Men, delayed childbearing and age-related fertility decline Law, Caroline Full text: While media reports regularly remind us of women's biological clocks and warn of the dangers of women leaving it 'too late' to have children, until recently little attention has been paid to the role of men in timing when to have children, and the effect of age on male fertility. However, July 2017 saw a surge of interest in this in mainstream media, following evidence from the Beth Israel Deaconess Medical Center and Harvard Medical School presented at the European Society for Human Reproduction and Embryology's (ESHRE) annual conference. Findings from a study of 18,802 IVF cycles suggest that amongst couples undergoing the procedure, for men over 35 increasing age was associated with lower cumulative incidence of live birth. Outlets including The Guardian, the BBC (including BBC Radio 4) and BioNews picked up on these findings, bringing this discussion into the public domain. The Guardian and the BBC also reported findings from a systematic review, from the Hebrew University of Jerusalem, of recent trends in sperm counts, which reported a decline in sperm concentration and count between 1971 and 22053. Thus the accepted wisdom that men can continue to have children into later life, easily and without consequence, has been called into question. In some articles, authors blame men's lack of awareness of age-related fertility decline, and lazy or glib attitudes towards having children, either explicitly or implicitly. Alongside this, coverage of recent research (Inhorn, Baldwin, Gurten) on egg freezing suggests that women freeze their eggs because they are not able to find a suitable male partner; there is a 'dearth of eligible men' wherein the number of qualified, professional women is not matched by an equivalent number of qualified, professional men. These accounts have added weight to the idea that men's roles in relationships, in starting a family, and in when to start a family are of crucial importance. Prior to this, to a large extent media attention had mirrored social science research on the topic: the minimal focus on men being greatly outweighed by a focus on women. This is also reflected in our national data collection: while the Office for National Statistics (ONS) gathers data on women's ages at the birth of their first child, this is not the case for men; for men, a distinction between first and subsequent children is not made, as it is for women. Consequently, while we can track changes in the age at which women are becoming mothers, we cannot track trends in when men are becoming fathers. Nonetheless, ONS data does suggest that the average age of men at the birth of any children has risen from 31.1 in 1993 to 33.2 in 20312. Research suggests that the majority of men want children, and being an 'older' father isn't something most desire. Men identify certain pre-conditions as necessary before embarking on parenthood, including being in a good relationship with the right partner and someone whom they feel would make a good parent; having financial and material security; and feeling emotionally and psychologically ready. Men's aspirations to be both the breadwinner, as well as a nurturing and involved father, also create added pressures. However, scientific evidence about the impact of age on men's fertility, while still contested, appears to be a growing. A 20312 systematic review of 90 studies identified age-associated declines in semen volume, percentage motility, progressive motility, normal morphology and unfragmented cells. Elsewhere, evidence suggests that advanced paternal age is also linked with increased risk of infertility, miscarriage and various pathological conditions in offspring. In addition, the 2013 NICE fertility guidelines reported that there was now evidence of declining male fertility with increasing age, for the first time. All these developments point towards the need to take greater consideration of the role of men in reproductive timings (and in whether, when and why women opt to freeze their eggs) and related research – both social and medical. If age does indeed play a role in men's fertility health, this needs to be taken into account in research, policy and practice. Finally, we need to question why women's behaviours and reproductive 'choices' are routinely held to account in delayed childbearing, not men's; a greater focus on men will go some way to redress the balance. In 2013 Reproductive Biomedicine Online published a special issue on age-related fertility decline, beginning with the piece 'Cassandra's prophecy: why we need to tell the women of the future about age-related fertility decline and 'delayed' childbearing'. In the lively debate that followed, authors considered whether 'telling' women is sufficient, and grappled with how this complex issue can be addressed. Perhaps the recent media interest in men, age and fertility is a sign that the time for a full and frank debate about talking to men about age-related fertility decline – both women's and men's - will soon be upon us.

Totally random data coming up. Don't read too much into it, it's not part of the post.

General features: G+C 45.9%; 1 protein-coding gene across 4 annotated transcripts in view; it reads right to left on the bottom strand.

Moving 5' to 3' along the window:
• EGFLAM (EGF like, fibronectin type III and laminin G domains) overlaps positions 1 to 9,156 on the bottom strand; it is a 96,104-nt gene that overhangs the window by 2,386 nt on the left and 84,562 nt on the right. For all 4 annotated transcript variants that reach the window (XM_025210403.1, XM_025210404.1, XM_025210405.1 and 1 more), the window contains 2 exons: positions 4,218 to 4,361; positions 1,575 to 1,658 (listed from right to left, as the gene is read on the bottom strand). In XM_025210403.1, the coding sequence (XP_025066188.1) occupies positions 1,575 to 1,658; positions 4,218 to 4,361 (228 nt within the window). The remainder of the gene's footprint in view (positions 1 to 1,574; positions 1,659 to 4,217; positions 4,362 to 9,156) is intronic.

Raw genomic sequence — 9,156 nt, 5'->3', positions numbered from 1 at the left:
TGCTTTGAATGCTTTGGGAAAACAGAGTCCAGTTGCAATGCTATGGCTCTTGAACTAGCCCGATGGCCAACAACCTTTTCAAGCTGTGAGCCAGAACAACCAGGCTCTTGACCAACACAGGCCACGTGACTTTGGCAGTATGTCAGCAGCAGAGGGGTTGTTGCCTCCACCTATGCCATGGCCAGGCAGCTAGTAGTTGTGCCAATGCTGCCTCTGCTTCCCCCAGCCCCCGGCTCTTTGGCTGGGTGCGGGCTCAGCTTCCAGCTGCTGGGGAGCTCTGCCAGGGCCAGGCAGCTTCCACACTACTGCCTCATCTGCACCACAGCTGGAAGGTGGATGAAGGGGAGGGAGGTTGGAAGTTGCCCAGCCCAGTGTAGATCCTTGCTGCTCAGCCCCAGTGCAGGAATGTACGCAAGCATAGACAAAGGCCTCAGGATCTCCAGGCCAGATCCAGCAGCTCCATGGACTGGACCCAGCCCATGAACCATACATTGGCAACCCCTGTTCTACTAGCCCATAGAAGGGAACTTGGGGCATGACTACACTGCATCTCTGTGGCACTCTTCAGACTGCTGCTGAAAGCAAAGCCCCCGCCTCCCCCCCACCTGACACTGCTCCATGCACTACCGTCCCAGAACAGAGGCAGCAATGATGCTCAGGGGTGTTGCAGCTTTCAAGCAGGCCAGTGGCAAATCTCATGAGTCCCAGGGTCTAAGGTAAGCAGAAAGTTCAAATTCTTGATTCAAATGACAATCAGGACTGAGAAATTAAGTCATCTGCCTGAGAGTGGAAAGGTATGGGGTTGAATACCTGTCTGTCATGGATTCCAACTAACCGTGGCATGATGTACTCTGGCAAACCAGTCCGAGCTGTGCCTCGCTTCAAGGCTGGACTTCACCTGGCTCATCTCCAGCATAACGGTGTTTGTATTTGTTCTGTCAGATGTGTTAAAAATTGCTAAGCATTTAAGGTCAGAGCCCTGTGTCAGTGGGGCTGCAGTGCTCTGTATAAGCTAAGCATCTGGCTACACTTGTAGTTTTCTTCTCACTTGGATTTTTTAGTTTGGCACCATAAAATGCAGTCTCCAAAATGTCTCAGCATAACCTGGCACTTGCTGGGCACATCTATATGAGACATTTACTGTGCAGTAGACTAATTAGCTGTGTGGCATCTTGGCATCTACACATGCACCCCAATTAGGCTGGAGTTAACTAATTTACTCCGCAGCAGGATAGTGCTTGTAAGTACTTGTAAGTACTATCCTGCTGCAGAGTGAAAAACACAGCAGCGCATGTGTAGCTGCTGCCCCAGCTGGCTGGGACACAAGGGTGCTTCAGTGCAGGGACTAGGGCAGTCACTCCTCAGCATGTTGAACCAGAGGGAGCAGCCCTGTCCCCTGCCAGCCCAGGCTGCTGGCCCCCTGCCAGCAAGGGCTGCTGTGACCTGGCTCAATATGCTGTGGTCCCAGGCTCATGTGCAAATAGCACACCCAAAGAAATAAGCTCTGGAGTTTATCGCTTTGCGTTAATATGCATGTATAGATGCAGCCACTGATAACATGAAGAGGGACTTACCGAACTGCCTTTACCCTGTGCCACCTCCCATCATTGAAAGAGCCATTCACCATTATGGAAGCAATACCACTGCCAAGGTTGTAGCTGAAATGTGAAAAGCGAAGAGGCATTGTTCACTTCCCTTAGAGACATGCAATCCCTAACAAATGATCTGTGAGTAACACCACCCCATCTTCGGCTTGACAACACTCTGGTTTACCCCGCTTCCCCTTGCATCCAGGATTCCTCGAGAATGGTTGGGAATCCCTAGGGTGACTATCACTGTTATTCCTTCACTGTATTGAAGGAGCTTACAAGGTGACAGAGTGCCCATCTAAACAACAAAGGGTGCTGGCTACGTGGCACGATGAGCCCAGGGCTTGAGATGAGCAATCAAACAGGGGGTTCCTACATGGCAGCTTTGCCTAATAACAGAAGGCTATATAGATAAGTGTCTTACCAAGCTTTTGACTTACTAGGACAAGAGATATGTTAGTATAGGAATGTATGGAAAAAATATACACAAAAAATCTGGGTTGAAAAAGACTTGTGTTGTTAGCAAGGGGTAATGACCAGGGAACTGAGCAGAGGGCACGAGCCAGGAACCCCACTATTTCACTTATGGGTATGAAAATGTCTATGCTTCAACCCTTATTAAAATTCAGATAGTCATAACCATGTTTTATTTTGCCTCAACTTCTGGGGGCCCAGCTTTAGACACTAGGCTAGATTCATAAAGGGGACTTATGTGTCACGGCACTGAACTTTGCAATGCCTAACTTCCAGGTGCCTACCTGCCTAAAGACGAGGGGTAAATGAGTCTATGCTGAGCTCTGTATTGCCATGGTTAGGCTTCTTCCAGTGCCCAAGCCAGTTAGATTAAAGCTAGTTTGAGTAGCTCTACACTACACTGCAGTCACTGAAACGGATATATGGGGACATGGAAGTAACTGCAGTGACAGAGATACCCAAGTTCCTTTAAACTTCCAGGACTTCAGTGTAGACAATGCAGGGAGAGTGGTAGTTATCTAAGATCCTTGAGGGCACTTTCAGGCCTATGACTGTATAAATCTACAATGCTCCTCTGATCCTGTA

• A qualitative study of the impact of endometriosis on male partners